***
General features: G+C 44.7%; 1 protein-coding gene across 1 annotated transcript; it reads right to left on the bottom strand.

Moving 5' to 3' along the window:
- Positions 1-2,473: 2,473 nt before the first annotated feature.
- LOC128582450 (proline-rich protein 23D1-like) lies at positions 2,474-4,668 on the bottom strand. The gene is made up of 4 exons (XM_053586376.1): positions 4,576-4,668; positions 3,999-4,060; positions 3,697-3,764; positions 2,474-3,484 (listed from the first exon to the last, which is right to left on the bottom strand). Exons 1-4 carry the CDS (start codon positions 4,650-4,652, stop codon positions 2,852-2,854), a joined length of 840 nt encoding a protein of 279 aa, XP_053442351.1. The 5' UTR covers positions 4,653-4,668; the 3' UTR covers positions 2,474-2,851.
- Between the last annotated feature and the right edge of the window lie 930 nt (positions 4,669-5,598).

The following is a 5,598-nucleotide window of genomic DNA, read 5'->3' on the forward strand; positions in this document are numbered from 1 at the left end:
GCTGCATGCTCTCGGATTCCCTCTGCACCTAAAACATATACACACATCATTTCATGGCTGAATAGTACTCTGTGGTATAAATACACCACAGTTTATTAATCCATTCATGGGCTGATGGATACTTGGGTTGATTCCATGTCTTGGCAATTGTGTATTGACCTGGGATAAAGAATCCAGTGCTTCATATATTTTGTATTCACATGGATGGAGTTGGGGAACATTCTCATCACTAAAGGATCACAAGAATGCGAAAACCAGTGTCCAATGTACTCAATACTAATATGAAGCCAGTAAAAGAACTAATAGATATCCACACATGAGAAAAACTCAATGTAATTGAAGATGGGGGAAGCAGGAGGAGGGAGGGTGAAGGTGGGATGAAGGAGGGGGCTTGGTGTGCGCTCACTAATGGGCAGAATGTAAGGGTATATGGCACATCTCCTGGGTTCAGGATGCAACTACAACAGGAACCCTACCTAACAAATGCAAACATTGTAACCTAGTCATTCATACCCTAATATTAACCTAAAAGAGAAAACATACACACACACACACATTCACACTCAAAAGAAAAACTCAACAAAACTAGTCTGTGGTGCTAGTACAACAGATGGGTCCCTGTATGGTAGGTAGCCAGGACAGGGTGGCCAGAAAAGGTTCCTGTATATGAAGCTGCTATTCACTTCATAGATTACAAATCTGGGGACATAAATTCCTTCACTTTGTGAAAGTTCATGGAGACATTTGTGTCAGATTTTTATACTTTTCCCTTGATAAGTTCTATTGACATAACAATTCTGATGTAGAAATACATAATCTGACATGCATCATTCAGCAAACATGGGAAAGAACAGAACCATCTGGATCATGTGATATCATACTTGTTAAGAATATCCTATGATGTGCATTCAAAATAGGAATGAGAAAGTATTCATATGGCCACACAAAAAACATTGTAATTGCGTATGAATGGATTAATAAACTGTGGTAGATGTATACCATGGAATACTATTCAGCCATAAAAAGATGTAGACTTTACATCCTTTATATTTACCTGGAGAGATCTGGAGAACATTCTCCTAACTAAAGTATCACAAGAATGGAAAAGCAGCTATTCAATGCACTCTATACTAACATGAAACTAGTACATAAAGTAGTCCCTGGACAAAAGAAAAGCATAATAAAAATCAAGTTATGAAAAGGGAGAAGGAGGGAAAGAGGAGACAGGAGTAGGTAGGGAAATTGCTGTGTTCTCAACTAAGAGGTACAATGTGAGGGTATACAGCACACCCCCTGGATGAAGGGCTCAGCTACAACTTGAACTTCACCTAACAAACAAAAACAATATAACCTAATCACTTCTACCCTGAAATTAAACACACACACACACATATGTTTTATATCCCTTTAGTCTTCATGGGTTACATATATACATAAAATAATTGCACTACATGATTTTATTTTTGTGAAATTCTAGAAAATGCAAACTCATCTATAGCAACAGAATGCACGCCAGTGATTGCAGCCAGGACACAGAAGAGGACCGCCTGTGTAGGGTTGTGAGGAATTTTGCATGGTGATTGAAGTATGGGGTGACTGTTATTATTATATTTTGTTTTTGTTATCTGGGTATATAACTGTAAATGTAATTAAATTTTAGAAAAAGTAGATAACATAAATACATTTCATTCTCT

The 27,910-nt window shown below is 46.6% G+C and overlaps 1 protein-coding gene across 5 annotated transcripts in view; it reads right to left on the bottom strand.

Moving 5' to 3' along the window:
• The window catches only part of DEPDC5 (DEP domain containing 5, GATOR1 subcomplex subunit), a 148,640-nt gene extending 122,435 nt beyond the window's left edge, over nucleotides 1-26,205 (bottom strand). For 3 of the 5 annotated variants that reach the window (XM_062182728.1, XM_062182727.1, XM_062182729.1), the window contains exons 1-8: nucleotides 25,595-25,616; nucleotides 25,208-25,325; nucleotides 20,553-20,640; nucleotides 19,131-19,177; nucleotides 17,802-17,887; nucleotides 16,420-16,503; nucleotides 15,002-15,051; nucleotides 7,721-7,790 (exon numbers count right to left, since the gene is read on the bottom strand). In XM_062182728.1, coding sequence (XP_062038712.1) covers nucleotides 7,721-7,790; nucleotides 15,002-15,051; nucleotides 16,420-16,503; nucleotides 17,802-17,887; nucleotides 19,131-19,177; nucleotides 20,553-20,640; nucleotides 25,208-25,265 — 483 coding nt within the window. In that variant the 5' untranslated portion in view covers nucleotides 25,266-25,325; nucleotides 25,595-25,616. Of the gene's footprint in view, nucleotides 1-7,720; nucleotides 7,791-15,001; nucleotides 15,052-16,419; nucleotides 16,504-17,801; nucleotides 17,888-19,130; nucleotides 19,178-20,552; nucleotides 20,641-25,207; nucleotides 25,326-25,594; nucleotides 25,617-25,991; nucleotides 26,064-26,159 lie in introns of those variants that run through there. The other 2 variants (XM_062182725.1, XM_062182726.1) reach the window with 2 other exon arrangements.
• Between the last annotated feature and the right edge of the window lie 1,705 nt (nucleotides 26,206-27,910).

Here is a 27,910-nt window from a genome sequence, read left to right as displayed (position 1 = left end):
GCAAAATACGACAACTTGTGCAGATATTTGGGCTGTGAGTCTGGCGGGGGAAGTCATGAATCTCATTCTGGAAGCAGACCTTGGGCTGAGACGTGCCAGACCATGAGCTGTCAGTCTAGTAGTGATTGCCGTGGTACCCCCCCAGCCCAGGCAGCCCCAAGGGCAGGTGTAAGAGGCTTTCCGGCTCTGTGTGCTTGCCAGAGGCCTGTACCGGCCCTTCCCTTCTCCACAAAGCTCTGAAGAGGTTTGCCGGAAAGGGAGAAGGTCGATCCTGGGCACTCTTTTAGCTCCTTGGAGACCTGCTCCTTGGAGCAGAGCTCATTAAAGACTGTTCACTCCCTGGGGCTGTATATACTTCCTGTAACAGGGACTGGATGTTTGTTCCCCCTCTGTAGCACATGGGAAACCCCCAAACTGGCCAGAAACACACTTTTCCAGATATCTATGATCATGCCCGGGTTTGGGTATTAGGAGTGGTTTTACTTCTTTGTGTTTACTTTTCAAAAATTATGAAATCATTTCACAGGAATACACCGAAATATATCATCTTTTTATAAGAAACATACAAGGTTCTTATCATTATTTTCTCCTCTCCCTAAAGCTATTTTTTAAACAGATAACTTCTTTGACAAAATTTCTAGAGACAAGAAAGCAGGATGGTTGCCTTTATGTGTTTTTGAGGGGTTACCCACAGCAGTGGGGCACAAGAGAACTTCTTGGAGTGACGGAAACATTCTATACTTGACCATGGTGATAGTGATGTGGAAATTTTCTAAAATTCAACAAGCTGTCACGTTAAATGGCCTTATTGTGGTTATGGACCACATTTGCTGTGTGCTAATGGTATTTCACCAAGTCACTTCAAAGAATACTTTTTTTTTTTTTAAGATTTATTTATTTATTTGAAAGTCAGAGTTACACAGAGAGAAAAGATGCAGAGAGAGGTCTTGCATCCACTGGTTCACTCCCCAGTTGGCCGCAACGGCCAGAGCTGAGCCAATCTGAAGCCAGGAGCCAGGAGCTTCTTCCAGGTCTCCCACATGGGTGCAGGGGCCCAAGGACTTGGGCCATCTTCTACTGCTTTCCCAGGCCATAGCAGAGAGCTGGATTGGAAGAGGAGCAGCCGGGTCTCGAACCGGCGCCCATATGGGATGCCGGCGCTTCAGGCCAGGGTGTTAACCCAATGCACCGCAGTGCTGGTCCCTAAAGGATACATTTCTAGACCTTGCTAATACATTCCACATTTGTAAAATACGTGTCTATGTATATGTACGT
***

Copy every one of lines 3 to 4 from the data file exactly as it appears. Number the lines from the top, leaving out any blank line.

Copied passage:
- Positions 1-2,473: 2,473 nt before the first annotated feature.
- LOC128582450 (proline-rich protein 23D1-like) lies at positions 2,474-4,668 on the bottom strand. The gene is made up of 4 exons (XM_053586376.1): positions 4,576-4,668; positions 3,999-4,060; positions 3,697-3,764; positions 2,474-3,484 (listed from the first exon to the last, which is right to left on the bottom strand). Exons 1-4 carry the CDS (start codon positions 4,650-4,652, stop codon positions 2,852-2,854), a joined length of 840 nt encoding a protein of 279 aa, XP_053442351.1. The 5' UTR covers positions 4,653-4,668; the 3' UTR covers positions 2,474-2,851.